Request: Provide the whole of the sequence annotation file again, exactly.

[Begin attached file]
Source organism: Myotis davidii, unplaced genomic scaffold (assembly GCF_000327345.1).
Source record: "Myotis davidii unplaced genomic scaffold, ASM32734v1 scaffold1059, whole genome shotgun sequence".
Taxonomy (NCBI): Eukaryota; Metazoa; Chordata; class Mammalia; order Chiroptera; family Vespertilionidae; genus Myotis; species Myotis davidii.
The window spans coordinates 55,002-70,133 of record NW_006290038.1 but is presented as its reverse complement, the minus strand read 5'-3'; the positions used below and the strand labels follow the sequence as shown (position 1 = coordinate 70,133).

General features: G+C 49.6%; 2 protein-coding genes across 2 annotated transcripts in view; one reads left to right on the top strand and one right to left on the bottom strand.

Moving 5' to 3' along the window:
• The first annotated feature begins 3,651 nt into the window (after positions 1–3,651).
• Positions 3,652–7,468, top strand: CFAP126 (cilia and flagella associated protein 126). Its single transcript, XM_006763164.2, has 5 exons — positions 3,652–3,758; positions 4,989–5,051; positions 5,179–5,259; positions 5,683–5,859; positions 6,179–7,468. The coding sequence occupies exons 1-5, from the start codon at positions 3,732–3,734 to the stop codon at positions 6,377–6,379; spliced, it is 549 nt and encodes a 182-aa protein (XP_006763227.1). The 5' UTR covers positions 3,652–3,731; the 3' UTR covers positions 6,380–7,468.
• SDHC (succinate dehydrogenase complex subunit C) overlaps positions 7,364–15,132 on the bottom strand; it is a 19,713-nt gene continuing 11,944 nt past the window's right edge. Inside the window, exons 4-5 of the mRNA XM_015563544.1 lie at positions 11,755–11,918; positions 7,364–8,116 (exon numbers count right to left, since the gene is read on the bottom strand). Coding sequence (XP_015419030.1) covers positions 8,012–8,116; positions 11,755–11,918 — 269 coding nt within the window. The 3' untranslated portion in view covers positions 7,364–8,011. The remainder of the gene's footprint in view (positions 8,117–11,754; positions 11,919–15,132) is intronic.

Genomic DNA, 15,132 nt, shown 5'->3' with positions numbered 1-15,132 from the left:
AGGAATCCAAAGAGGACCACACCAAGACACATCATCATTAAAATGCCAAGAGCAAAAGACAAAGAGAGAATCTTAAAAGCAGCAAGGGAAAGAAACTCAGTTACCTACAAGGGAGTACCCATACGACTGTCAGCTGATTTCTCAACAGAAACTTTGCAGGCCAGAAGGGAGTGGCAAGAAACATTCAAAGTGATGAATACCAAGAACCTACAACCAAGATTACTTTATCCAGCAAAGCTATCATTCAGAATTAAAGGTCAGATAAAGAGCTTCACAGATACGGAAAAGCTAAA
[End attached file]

Source organism: Myotis davidii, unplaced genomic scaffold (assembly GCF_000327345.1).
Source record: "Myotis davidii unplaced genomic scaffold, ASM32734v1 scaffold1059, whole genome shotgun sequence".
Taxonomy (NCBI): Eukaryota; Metazoa; Chordata; class Mammalia; order Chiroptera; family Vespertilionidae; genus Myotis; species Myotis davidii.
The window spans coordinates 55,002-70,133 of record NW_006290038.1 but is presented as its reverse complement, the minus strand read 5'-3'; the positions used below and the strand labels follow the sequence as shown (position 1 = coordinate 70,133).

General features: G+C 49.6%; 2 protein-coding genes across 2 annotated transcripts in view; one reads left to right on the top strand and one right to left on the bottom strand.

Moving 5' to 3' along the window:
• The first annotated feature begins 3,651 nt into the window (after positions 1–3,651).
• Positions 3,652–7,468, top strand: CFAP126 (cilia and flagella associated protein 126). Its single transcript, XM_006763164.2, has 5 exons — positions 3,652–3,758; positions 4,989–5,051; positions 5,179–5,259; positions 5,683–5,859; positions 6,179–7,468. The coding sequence occupies exons 1-5, from the start codon at positions 3,732–3,734 to the stop codon at positions 6,377–6,379; spliced, it is 549 nt and encodes a 182-aa protein (XP_006763227.1). The 5' UTR covers positions 3,652–3,731; the 3' UTR covers positions 6,380–7,468.
• SDHC (succinate dehydrogenase complex subunit C) overlaps positions 7,364–15,132 on the bottom strand; it is a 19,713-nt gene continuing 11,944 nt past the window's right edge. Inside the window, exons 4-5 of the mRNA XM_015563544.1 lie at positions 11,755–11,918; positions 7,364–8,116 (exon numbers count right to left, since the gene is read on the bottom strand). Coding sequence (XP_015419030.1) covers positions 8,012–8,116; positions 11,755–11,918 — 269 coding nt within the window. The 3' untranslated portion in view covers positions 7,364–8,011. The remainder of the gene's footprint in view (positions 8,117–11,754; positions 11,919–15,132) is intronic.

Genomic DNA, 15,132 nt, shown 5'->3' with positions numbered 1-15,132 from the left:
AGGAATCCAAAGAGGACCACACCAAGACACATCATCATTAAAATGCCAAGAGCAAAAGACAAAGAGAGAATCTTAAAAGCAGCAAGGGAAAGAAACTCAGTTACCTACAAGGGAGTACCCATACGACTGTCAGCTGATTTCTCAACAGAAACTTTGCAGGCCAGAAGGGAGTGGCAAGAAACATTCAAAGTGATGAATACCAAGAACCTACAACCAAGATTACTTTATCCAGCAAAGCTATCATTCAGAATTAAAGGTCAGATAAAGAGCTTCACAGATACGGAAAAGCTAAA